touchstones lacking touch

“Come to him, a living stone, though rejected by mortals yet chosen and precious in God’s sight, and like living stones, let yourselves be built into a spiritual house, to be a holy priesthood, to offer spiritual sacrifices acceptable to God through Jesus Christ.”

1 Peter 2: 4-5

I’ve always loved stones. I pick them up everywhere. I especially like smooth ones and sparkly ones and those with interesting patterns in them. Even more than their appearance though, I like the way they feel when I close my fingers around them.

Recently I was talking to my friend Prill about how I am getting her library of books to its new owner, my youngest son, an English high school teacher in Columbus. I told her I’m mailing them, one box at a time because this way, he not only gets the library she has entrusted to me for him as a gift, but he gets to be surprised by a new box of books that arrive on his porch every week. In Covid-time, to get a care package weekly in the mail is no small thing. I intend to drag this out as long as possible.

Prill was delighted. She said, “Ohhhh — I like that. A touchstone!”

The word, Touchstone, has many definitions. One is: a test or criterion for determining the genuineness of a thing. By that definition, I suppose this new ritual is a touchstone in that these boxes of books contain genuine love.

Chase has travelled to Prill’s house since he was a baby. When you enter her home, a haven of hospitality, the first thing you see is a wall of leaded glass on your right. Through that glass, you can see the wall to wall dark oak shelves filled with books, glossy covers in tact. In the far corner is her sturdy desk, and opposite that, a maroon leather reading chair, ever inviting. That she packaged up a dozen grocery bags of books from this sacred space to gift Chase was as meaningful as it was generous.

Still, there was a hint of sadness when I picked up the bags of books from her deck out back because it was the first time in almost 40 years that I went to her house but did not look through that glass into her library because: Covid.


My friend Linda told me recently that she calls her mother in Minnesota every day. In the past, conversation was easy. Her mother remains sharp, independent, and spry. In BC (before Covid), they might talk about her trip to see Hamilton, or the quality of the Swiss Chard at the farmers market, or the puzzling menu at her friend’s birthday dinner. But since Covid intercepted their calls, their conversations had devolved to: “How are you? About the same. Me too.”

This dialogue a meaningful conversation does not make.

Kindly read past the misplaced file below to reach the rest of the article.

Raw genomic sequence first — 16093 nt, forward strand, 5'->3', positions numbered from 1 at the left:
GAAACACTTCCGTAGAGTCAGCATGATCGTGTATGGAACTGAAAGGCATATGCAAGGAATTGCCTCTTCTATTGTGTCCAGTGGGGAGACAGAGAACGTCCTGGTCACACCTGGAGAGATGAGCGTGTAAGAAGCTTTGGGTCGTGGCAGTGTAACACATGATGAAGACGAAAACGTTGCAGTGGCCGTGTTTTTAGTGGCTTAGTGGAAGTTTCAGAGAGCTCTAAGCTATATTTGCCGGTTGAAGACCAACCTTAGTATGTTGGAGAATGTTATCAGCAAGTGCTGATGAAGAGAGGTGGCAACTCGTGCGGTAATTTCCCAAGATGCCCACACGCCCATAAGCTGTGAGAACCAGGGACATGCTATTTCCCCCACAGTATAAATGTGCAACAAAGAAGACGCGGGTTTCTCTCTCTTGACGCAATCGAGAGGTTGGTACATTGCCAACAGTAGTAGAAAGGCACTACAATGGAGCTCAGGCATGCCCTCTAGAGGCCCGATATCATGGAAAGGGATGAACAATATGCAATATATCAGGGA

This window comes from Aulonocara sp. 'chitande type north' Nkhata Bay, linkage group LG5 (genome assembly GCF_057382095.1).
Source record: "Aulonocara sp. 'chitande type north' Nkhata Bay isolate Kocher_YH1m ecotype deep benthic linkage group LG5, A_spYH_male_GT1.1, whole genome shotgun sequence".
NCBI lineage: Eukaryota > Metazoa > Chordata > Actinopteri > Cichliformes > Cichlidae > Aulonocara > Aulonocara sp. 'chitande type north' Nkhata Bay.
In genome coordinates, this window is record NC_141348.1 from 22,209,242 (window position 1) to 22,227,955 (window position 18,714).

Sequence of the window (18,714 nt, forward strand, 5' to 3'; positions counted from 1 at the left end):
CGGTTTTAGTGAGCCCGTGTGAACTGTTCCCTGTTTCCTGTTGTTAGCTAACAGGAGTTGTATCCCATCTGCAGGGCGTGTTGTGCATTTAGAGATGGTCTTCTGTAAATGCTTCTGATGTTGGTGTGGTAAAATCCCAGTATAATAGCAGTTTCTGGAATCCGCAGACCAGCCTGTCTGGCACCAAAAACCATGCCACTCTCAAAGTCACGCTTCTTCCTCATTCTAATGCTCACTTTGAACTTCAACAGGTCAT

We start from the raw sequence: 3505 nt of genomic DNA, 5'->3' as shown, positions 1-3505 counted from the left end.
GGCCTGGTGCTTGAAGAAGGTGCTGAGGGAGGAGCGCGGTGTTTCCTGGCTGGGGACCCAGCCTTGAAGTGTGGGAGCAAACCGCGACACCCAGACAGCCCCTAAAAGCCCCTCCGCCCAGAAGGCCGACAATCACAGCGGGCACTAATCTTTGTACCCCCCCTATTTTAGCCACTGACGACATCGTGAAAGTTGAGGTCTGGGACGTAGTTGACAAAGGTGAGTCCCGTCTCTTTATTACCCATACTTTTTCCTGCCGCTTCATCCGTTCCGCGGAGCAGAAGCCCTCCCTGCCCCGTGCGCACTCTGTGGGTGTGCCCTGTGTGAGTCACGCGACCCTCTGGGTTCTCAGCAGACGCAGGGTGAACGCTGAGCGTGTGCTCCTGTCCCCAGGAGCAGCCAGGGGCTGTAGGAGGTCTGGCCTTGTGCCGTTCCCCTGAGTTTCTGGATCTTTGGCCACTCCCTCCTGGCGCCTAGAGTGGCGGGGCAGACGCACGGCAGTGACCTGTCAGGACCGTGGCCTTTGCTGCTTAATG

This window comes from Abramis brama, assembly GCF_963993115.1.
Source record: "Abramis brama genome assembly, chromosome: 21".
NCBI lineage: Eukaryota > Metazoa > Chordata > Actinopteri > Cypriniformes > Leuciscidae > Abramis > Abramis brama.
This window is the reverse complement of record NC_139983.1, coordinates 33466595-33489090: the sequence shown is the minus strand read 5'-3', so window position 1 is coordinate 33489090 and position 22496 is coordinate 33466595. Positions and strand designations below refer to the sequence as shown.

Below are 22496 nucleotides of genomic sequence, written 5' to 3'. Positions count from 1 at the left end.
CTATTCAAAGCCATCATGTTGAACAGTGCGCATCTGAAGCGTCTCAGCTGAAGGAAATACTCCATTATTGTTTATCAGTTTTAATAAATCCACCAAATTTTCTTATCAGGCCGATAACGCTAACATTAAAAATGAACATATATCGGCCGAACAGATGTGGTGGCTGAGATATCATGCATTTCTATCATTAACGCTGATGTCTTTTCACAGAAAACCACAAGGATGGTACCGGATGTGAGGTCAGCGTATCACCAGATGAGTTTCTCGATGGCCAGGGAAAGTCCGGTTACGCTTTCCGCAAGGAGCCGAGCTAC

Unwilling to be outmaneuvered by a virus, Linda and her mom, who both do the daily New York Times Crossword Puzzle, took to working on the puzzle together during their daily call. Linda said, “it gives our calls a purpose beyond Covid-talk and it helps us stay connected.”

I like this. I like having a trunkload of books to send to my third-year virtual teaching son in batches. I like having to choose which books I’ll send this week. Boxing them up. Sometimes adding a half-pound of local Lobster Butter Love Coffee; a shareable box of Reeses Pieces; or a Dr. Pepper-flavored lip balm.

I like to imagine Linda and her mom, tackling 37 Down and 3 Across together, apart, on speakerphones. Covid-speak silenced.


I have always loved the verse above from 1st Peter that describes disciples of Jesus as living stones. It reminds me that when we join together, we can be for one another a refuge, we can offer protection; we give and gain support — for a wall of living stones is a strong wall indeed.

Now, during Covid-time, joining together is a struggle all its own. It requires imagination, determination, and sanitation. Even when we do physically meet, we have to practice a fractured form of hospitality. We do not embrace, or shake hands, or touch — at all. You can come over, briefly, but I can’t invite you in. We bring our own beverage; no sips will be offered. No smiles seen.

It’s interesting to me that new rituals to keep us connected might be called “touchstones.” Crossword puzzles and care packages serving as touch; outward manifestations of genuine love. While we carry the weight of 2020, these touchstones are holy life-giving rituals.

In the Gospel of Luke, the story of the last week of Jesus’ life on earth begins with a parade: a procession with palms as Jesus enters Jerusalem. In Luke’s telling, those who would ultimately crucify Jesus order him to silence his disciples who are crying out, “Blessed is he who comes in the name of the Lord!” To this, Jesus replies:

“I tell you, if these were silent, even the stones would cry out!

Of course they would. Because nothing — not Covid, nor the cold of winter, nor even a crucifixion — can keep love away from the beloved.

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